Spanish novelist Miguel de Cervantes (1547-1616) is credited with saying that ‘a proverb is a short sentence based on long experience’. Proverbs are often centuries old, providing us with global wisdom’s that have remained relevant throughout time.
The origins of this proverb dates back to 1450 according to ‘Proverbs of Good Counsel in Book of Precedence (EETS)’. This early version says ‘The beste wysdom that I can, ys to doe well, and drede no man.’ An extended version can be found from 1721 in J. Kelly’s ‘Scottish Proverbs’- ‘Do well and doubt no man. But rest satisfied in the testimony of a good conscience.’
To do ‘right’ in itself is a whole discussion.
How do we know what is right? Who dictates what is right and what is wrong? I think the following excerpt would guide us wisely, and speaks especially of the ‘right’ relevant to this proverb. “Peace of heart, what an inestimable treasure! Health of soul, the charm of life, which replaces everything else and which nothing can replace! By what inconceivable blindness do we often fail to notice this? On the one side is peace and even glory…on the other side one finds remorse…The greatest writers have exercised themselves to describe the inevitable torture of remorse; but Persius strikes me especially, when his energetic pen makes us understand how, during the horror of the deepest night, the guilty man, troubled by frightful dreams, led by his conscience to the slippery edge of the bottomless precipice, cries out to himself: I am lost! I am lost! And to complete the picture, the poet shows us the innocent man sleeping in peace beside the tormented scoundrel.”(Joseph de Maistre, St Petersburg Dialogues, 1821)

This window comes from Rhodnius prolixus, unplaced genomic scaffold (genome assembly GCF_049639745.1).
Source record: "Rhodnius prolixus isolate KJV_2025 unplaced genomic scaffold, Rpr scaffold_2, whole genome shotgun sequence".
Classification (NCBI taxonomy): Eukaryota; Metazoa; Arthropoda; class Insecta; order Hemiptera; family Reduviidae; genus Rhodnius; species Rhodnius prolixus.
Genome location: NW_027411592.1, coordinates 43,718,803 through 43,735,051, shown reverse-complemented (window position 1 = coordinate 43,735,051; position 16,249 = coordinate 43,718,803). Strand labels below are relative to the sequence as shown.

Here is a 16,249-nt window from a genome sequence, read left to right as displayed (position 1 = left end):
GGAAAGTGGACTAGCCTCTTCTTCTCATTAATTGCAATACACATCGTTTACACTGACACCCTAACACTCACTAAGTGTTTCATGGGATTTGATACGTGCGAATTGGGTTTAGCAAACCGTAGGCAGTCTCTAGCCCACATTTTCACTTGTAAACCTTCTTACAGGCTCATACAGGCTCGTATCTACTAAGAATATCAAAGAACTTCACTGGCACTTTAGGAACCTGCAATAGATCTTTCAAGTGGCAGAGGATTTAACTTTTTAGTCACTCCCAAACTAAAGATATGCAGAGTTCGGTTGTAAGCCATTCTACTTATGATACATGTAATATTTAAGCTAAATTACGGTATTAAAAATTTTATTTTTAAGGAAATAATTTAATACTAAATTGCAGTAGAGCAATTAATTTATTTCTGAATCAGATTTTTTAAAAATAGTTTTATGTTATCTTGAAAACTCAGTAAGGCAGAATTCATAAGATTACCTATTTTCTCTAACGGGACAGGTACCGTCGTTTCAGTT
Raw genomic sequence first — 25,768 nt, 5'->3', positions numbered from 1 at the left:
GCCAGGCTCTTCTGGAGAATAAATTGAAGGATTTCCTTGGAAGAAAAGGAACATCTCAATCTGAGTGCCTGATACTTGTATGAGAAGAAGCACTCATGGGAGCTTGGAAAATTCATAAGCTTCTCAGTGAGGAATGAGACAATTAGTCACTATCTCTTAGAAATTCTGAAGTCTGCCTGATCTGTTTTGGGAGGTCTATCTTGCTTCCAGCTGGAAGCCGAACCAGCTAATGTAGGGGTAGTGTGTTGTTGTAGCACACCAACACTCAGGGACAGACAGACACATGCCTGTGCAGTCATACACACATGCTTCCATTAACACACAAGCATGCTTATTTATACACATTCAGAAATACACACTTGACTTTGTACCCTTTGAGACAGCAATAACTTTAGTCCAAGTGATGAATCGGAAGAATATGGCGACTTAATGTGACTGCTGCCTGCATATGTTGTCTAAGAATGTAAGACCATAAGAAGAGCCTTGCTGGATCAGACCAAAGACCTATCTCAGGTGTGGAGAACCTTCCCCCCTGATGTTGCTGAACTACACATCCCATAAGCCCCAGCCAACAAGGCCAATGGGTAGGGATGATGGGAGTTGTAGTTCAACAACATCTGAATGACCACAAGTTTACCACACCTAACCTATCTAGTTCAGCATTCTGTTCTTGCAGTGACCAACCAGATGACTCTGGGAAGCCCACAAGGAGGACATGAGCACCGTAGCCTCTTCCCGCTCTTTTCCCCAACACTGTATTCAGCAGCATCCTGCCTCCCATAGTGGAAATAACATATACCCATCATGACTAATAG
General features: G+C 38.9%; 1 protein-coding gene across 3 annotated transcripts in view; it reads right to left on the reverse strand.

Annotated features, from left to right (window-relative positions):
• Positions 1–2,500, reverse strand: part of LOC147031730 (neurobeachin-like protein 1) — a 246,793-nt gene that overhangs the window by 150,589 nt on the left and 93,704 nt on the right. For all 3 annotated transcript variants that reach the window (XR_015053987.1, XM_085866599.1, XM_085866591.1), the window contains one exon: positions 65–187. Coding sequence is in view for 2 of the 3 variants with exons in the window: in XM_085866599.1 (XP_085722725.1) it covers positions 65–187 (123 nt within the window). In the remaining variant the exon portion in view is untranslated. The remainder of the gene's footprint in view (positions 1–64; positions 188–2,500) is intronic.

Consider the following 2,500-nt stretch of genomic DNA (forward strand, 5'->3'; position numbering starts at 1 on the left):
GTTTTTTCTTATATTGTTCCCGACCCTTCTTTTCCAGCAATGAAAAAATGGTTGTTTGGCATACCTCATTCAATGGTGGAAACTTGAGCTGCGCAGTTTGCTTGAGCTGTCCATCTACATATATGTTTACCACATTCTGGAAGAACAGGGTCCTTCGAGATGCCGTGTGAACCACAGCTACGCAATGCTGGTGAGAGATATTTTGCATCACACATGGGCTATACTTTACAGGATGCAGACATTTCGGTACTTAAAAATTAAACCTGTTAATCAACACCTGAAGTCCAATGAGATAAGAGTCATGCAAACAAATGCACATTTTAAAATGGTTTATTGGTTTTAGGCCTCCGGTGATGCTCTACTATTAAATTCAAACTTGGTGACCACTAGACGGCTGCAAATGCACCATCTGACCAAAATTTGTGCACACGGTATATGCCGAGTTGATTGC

The champion component of our conscience, is its seemingly sovereign state.
When we do something wrong, we often try to beguile, befuddle and hoodwink ourselves into believing otherwise, and on the surface we sometimes succeed. But our conscience remains- upholding us to a higher standard. We have all seen, heard or read of the character who has continuously ignored what he knows to be right, and whose soul has taken the punishment. Our conscience is the highest part of us. When we ignore and defile it, we begin to rot- suffering profoundly from the pain of a remorseful heart. Although not always clear cut or perfect, our conscience is the best indicator many of us have towards what is right.
With a healthy conscience comes endurable protection.
Not meaning physical protection- we all know people who have done ‘right’ and who have still suffered gravely. But protection of our spirit, our soul- whatever that essential component is that makes us human. This proverb tells us that we have little to fear from another person when we have a clear conscience. That the greatest threat to us, lies in the damage we can cost ourselves in defiling our conscience and splintering our souls. That a person in line with their conscience, secure in their being, is a powerful adversary of fear.